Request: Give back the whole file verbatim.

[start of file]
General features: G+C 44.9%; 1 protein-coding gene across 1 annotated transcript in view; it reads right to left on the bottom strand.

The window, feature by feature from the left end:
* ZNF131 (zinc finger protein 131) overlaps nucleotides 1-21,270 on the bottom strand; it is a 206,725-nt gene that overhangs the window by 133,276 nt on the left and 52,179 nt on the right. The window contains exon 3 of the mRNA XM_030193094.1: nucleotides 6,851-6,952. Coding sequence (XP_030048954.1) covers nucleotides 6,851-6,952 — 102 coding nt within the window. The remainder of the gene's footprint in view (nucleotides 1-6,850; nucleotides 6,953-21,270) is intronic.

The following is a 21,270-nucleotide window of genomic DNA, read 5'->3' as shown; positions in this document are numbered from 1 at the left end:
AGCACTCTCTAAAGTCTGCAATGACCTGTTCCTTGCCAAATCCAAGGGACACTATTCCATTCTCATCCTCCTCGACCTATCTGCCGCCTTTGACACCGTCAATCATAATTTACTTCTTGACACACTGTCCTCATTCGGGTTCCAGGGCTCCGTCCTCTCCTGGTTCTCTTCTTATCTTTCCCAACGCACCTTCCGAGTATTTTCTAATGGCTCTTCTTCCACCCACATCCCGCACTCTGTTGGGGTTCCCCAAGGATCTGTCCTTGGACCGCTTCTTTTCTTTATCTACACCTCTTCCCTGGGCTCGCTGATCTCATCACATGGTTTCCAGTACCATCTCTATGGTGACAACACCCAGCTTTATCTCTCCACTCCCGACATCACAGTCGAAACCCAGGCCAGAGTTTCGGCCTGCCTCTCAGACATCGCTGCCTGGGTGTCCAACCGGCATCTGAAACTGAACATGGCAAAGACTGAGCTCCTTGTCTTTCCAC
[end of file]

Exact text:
General features: G+C 44.9%; 1 protein-coding gene across 1 annotated transcript in view; it reads right to left on the bottom strand.

The window, feature by feature from the left end:
* ZNF131 (zinc finger protein 131) overlaps nucleotides 1-21,270 on the bottom strand; it is a 206,725-nt gene that overhangs the window by 133,276 nt on the left and 52,179 nt on the right. The window contains exon 3 of the mRNA XM_030193094.1: nucleotides 6,851-6,952. Coding sequence (XP_030048954.1) covers nucleotides 6,851-6,952 — 102 coding nt within the window. The remainder of the gene's footprint in view (nucleotides 1-6,850; nucleotides 6,953-21,270) is intronic.

The following is a 21,270-nucleotide window of genomic DNA, read 5'->3' as shown; positions in this document are numbered from 1 at the left end:
AGCACTCTCTAAAGTCTGCAATGACCTGTTCCTTGCCAAATCCAAGGGACACTATTCCATTCTCATCCTCCTCGACCTATCTGCCGCCTTTGACACCGTCAATCATAATTTACTTCTTGACACACTGTCCTCATTCGGGTTCCAGGGCTCCGTCCTCTCCTGGTTCTCTTCTTATCTTTCCCAACGCACCTTCCGAGTATTTTCTAATGGCTCTTCTTCCACCCACATCCCGCACTCTGTTGGGGTTCCCCAAGGATCTGTCCTTGGACCGCTTCTTTTCTTTATCTACACCTCTTCCCTGGGCTCGCTGATCTCATCACATGGTTTCCAGTACCATCTCTATGGTGACAACACCCAGCTTTATCTCTCCACTCCCGACATCACAGTCGAAACCCAGGCCAGAGTTTCGGCCTGCCTCTCAGACATCGCTGCCTGGGTGTCCAACCGGCATCTGAAACTGAACATGGCAAAGACTGAGCTCCTTGTCTTTCCAC